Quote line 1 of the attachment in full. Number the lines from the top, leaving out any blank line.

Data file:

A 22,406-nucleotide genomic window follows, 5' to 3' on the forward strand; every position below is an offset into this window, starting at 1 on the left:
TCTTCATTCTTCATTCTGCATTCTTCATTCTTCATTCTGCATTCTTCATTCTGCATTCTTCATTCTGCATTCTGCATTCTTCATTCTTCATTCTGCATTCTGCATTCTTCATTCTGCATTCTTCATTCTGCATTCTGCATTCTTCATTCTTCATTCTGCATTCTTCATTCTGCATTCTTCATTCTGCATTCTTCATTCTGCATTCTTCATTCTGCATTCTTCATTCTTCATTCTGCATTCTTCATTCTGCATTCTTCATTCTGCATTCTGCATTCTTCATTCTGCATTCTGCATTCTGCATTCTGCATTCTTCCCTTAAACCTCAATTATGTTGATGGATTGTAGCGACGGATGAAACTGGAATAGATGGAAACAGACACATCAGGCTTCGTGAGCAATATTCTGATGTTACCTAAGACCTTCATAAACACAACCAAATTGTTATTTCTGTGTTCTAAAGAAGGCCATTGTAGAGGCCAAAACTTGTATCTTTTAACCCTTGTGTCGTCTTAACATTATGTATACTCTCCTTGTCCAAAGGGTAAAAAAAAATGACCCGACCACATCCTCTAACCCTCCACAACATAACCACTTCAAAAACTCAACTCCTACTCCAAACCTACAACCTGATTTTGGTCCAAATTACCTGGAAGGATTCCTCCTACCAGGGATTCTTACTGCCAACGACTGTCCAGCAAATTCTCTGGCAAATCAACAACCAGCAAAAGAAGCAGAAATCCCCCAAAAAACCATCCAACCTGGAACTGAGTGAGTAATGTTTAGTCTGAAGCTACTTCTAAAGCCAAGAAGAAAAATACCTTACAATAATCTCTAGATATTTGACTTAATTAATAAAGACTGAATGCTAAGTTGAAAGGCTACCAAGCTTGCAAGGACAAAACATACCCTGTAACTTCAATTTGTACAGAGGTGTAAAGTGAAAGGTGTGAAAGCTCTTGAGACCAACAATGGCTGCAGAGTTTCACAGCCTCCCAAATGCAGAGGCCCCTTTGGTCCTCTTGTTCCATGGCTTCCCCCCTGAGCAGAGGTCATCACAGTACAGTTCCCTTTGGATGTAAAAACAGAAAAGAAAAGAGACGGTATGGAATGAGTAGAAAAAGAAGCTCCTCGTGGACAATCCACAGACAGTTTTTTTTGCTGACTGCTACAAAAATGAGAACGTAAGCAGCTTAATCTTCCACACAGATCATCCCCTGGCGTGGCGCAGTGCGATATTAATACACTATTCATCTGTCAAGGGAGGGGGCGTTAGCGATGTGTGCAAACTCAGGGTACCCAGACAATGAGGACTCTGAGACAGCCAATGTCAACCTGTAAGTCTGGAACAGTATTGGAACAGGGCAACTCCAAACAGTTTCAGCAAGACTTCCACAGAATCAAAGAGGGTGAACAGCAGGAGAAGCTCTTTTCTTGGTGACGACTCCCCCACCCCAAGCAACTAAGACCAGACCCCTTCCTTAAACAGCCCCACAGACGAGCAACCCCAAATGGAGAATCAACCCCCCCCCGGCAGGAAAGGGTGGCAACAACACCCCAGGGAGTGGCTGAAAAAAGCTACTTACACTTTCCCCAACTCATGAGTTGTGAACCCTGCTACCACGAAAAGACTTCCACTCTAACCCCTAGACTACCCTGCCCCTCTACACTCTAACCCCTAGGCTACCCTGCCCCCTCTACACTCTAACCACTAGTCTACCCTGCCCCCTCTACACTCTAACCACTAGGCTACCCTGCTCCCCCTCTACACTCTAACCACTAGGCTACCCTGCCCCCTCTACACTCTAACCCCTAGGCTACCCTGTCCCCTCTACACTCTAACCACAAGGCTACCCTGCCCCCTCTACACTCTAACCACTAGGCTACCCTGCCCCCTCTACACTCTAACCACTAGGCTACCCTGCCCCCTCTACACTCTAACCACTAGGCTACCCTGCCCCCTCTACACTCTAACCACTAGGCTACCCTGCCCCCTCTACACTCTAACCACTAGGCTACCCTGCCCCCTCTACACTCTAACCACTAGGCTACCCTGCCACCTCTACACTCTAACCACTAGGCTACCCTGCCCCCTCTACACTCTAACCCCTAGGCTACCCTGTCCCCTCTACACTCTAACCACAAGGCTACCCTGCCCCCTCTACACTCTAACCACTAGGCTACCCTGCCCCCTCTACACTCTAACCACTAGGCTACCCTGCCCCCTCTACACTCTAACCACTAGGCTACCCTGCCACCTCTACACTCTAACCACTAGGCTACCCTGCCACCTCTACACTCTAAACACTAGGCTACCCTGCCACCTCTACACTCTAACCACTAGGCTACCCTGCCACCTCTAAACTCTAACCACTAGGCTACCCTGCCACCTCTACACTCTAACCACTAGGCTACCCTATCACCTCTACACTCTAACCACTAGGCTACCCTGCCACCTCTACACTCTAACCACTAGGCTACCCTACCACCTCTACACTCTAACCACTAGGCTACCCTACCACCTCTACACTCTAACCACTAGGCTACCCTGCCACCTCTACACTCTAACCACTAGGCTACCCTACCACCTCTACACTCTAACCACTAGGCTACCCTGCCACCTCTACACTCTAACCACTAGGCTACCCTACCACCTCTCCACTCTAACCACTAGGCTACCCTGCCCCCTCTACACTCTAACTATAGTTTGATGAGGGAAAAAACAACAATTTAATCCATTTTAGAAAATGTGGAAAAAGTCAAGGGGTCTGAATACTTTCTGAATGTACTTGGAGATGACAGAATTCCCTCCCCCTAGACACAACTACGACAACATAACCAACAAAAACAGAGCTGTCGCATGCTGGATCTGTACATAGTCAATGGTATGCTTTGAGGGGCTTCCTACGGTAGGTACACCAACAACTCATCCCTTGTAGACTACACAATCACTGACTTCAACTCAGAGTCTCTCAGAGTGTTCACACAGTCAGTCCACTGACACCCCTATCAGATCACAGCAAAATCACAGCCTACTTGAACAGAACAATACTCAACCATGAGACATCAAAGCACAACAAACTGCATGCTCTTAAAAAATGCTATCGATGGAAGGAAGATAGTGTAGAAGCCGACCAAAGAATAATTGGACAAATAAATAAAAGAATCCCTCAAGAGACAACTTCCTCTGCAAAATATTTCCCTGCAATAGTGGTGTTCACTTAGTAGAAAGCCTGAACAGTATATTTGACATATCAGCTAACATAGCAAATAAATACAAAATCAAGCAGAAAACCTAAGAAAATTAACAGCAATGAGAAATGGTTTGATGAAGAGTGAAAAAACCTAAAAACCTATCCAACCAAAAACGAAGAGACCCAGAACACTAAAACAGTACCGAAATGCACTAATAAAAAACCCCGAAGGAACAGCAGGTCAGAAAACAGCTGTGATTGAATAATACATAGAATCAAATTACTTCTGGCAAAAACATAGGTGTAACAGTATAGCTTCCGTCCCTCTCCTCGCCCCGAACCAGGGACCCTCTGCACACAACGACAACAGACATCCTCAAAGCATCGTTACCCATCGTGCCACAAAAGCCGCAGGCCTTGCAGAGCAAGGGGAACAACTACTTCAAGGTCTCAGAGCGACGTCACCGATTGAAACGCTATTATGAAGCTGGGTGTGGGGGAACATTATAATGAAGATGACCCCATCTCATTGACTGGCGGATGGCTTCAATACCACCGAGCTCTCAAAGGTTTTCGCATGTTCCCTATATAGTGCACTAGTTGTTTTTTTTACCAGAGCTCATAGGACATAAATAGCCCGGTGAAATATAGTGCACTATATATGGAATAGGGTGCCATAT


A 22,406-nucleotide genomic window follows, 5' to 3' on the forward strand; every position below is an offset into this window, starting at 1 on the left: